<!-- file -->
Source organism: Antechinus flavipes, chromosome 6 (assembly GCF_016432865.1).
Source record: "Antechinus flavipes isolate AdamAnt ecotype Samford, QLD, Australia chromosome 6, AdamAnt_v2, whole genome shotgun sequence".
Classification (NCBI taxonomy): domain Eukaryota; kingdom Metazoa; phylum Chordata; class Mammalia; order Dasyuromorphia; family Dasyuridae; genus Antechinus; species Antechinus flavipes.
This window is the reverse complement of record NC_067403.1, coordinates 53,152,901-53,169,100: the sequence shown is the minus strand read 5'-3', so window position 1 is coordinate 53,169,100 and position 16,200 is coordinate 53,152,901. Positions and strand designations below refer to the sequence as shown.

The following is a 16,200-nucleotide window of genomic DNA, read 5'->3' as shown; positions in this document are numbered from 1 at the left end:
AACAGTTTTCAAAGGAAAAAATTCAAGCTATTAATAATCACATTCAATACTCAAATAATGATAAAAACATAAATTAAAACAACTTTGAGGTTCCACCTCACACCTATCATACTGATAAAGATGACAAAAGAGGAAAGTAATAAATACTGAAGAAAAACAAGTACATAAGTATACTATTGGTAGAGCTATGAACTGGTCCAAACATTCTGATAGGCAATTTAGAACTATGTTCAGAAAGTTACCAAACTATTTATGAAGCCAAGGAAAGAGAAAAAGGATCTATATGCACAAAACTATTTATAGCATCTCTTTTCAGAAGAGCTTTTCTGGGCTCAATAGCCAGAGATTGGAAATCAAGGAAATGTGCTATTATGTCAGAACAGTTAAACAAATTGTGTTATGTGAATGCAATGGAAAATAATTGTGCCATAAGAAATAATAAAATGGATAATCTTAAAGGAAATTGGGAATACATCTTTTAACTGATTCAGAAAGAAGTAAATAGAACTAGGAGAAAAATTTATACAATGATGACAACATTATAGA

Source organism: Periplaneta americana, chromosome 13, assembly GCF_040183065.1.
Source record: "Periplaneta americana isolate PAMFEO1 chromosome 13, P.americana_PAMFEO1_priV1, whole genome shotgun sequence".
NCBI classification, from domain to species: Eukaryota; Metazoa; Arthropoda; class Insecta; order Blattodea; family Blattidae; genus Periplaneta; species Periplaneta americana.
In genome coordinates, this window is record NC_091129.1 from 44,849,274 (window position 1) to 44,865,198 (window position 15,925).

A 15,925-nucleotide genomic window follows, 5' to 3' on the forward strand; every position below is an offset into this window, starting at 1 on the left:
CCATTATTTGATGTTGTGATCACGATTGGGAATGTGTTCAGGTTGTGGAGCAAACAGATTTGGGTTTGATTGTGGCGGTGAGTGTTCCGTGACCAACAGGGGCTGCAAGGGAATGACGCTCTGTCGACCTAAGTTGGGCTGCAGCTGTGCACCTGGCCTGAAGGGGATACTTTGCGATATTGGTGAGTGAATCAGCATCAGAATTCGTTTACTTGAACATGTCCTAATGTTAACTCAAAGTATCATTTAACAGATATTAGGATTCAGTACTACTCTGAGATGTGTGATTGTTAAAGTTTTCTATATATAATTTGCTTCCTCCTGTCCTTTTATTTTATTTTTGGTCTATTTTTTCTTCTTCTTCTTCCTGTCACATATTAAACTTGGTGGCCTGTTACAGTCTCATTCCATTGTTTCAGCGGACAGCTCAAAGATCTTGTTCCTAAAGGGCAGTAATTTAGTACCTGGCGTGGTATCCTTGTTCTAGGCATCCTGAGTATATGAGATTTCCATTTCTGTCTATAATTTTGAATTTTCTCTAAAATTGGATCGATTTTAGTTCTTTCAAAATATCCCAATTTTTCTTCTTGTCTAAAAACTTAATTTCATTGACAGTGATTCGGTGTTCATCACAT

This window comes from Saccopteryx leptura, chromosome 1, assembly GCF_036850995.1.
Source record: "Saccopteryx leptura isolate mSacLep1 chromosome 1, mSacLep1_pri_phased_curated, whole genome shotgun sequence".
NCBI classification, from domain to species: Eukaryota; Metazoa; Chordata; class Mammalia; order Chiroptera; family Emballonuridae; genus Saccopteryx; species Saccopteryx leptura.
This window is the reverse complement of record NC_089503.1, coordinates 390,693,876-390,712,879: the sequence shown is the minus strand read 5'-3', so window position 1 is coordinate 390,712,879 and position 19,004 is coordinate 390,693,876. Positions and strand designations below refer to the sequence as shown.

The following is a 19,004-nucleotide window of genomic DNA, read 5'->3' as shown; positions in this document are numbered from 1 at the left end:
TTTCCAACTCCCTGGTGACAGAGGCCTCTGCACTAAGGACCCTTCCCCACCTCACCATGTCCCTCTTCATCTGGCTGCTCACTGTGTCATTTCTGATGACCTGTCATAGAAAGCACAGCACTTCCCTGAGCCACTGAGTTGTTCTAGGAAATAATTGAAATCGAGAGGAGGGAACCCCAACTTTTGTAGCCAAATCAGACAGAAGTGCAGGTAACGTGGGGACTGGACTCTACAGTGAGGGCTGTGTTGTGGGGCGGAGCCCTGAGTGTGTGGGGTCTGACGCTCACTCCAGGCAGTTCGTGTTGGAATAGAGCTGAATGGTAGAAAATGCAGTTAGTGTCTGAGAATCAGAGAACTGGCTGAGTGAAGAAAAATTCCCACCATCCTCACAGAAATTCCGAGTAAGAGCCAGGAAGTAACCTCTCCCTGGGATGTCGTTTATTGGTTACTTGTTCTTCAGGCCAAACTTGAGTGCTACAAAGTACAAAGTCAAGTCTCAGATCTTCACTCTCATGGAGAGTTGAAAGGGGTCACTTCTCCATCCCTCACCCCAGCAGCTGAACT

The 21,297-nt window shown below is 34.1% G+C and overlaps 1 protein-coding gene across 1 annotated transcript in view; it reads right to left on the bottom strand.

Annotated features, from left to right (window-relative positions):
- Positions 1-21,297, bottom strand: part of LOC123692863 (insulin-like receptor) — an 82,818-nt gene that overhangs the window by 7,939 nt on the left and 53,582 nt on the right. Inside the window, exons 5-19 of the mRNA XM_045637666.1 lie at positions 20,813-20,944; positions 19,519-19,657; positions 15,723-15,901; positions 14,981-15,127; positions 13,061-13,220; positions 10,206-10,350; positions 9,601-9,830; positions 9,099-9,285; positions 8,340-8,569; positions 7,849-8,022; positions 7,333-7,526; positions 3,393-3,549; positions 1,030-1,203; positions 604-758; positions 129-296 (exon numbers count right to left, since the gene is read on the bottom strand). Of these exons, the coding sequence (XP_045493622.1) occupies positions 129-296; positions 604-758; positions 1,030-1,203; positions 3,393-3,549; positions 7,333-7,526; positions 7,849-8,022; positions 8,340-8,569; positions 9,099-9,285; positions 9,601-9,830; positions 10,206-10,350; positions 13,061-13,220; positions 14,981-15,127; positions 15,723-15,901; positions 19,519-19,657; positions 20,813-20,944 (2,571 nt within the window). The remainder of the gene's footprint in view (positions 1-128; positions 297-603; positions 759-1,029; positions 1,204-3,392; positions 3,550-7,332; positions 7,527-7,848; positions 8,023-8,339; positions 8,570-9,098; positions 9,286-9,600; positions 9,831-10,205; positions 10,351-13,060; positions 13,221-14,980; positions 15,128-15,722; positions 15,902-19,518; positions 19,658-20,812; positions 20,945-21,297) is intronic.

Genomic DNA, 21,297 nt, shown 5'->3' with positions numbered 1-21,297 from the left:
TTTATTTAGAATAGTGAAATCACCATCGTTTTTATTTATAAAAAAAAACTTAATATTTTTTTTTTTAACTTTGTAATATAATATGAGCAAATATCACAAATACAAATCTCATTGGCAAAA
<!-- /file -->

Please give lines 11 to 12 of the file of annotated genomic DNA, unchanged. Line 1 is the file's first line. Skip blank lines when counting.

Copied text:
A 15,925-nucleotide genomic window follows, 5' to 3' on the forward strand; every position below is an offset into this window, starting at 1 on the left:
CCATTATTTGATGTTGTGATCACGATTGGGAATGTGTTCAGGTTGTGGAGCAAACAGATTTGGGTTTGATTGTGGCGGTGAGTGTTCCGTGACCAACAGGGGCTGCAAGGGAATGACGCTCTGTCGACCTAAGTTGGGCTGCAGCTGTGCACCTGGCCTGAAGGGGATACTTTGCGATATTGGTGAGTGAATCAGCATCAGAATTCGTTTACTTGAACATGTCCTAATGTTAACTCAAAGTATCATTTAACAGATATTAGGATTCAGTACTACTCTGAGATGTGTGATTGTTAAAGTTTTCTATATATAATTTGCTTCCTCCTGTCCTTTTATTTTATTTTTGGTCTATTTTTTCTTCTTCTTCTTCCTGTCACATATTAAACTTGGTGGCCTGTTACAGTCTCATTCCATTGTTTCAGCGGACAGCTCAAAGATCTTGTTCCTAAAGGGCAGTAATTTAGTACCTGGCGTGGTATCCTTGTTCTAGGCATCCTGAGTATATGAGATTTCCATTTCTGTCTATAATTTTGAATTTTCTCTAAAATTGGATCGATTTTAGTTCTTTCAAAATATCCCAATTTTTCTTCTTGTCTAAAAACTTAATTTCATTGACAGTGATTCGGTGTTCATCACAT